The effects of institutional ownership on the value and risk of diversified firms

Jafarinejad, Mohammad, Jory, Surendranath R and Ngo, Thanh N (2015) The effects of institutional ownership on the value and risk of diversified firms. International Review of Financial Analysis, 40. pp. 207-219. ISSN 1057-5219

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We study the link between institutional ownership and firms' diversification strategy, value and risk. Our sample includes US-listed firms with segment data from 1998 to 2012. We find that not all kinds of diversification are value-destroying; unlike industrially-diversified firms, global single-segment firms are trading at a premium relative to their imputed value. The presence of institutional investors and the stability of their shareholdings positively influence the likelihood that a firm is diversified. The proportion (volatility) of institutional ownership is higher (lower) among diversified firms compared to domestic single-segment firms. More importantly, the higher the proportions of institutional shareholdings, the higher the excess value of the diversified firm and the lower the firm idiosyncratic risk. Institutional ownership volatility, on the other hand, is inversely related to a firm excess value but positively related to its idiosyncratic risk. Thus, the presence of long-term stable institutional investors enhances the value of diversified firms. Our findings remain robust to various model specifications and estimation techniques.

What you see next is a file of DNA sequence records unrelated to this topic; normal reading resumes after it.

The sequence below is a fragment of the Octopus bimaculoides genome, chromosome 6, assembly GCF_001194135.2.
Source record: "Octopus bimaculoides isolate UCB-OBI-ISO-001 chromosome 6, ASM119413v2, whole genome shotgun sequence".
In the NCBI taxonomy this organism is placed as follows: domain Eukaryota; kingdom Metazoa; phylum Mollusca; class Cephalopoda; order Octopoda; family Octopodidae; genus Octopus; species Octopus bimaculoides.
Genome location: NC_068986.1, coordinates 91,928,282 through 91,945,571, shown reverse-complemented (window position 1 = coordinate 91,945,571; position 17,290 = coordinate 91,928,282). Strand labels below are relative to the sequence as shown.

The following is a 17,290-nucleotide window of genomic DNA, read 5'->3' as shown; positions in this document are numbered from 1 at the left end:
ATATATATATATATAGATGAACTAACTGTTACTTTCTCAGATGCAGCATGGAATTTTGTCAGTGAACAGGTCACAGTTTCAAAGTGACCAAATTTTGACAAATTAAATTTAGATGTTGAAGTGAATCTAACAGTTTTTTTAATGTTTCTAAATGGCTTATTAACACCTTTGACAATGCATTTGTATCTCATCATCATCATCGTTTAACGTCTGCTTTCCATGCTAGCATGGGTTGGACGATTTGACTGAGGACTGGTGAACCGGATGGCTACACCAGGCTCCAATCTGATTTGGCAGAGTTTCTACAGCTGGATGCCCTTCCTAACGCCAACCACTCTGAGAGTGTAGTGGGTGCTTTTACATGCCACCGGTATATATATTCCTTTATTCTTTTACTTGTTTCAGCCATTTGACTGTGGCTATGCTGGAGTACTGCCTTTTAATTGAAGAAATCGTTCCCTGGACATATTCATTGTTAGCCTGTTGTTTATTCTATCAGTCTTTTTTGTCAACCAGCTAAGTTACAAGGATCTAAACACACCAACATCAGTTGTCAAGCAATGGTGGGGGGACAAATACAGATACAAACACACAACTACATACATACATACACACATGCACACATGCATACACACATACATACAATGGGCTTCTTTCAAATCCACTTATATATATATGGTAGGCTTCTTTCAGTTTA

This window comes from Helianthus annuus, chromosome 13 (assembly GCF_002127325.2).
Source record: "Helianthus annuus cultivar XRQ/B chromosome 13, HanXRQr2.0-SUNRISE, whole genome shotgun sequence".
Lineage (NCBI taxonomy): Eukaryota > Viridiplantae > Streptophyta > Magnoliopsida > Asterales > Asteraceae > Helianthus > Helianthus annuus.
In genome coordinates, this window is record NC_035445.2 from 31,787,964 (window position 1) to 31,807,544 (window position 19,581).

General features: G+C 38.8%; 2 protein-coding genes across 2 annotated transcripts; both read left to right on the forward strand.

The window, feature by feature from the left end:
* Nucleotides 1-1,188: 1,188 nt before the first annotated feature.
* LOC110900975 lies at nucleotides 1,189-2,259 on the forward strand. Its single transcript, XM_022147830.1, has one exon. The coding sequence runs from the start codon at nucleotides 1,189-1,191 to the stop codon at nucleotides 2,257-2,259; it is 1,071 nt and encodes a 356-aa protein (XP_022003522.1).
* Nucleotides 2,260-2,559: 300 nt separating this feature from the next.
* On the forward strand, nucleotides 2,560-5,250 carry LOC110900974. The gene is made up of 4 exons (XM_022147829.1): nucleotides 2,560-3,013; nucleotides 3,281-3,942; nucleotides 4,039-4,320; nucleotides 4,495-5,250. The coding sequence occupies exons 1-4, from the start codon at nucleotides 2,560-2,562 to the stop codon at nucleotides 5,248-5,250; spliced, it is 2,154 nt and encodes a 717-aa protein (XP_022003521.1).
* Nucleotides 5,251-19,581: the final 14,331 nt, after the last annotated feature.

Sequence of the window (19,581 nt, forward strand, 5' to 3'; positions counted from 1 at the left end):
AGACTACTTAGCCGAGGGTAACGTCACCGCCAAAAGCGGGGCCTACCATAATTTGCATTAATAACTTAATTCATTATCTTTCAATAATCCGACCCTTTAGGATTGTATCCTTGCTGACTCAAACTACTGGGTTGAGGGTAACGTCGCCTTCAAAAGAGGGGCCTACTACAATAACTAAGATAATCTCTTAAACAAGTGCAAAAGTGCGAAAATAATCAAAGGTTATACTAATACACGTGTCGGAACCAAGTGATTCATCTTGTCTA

Item Type: Article
Schools and Departments: School of Business, Management and Economics > Business and Management
Subjects: H Social Sciences > HG Finance
Depositing User: Surendranath Jory
Date Deposited: 30 Jun 2015 12:38
Last Modified: 30 Jun 2015 12:38
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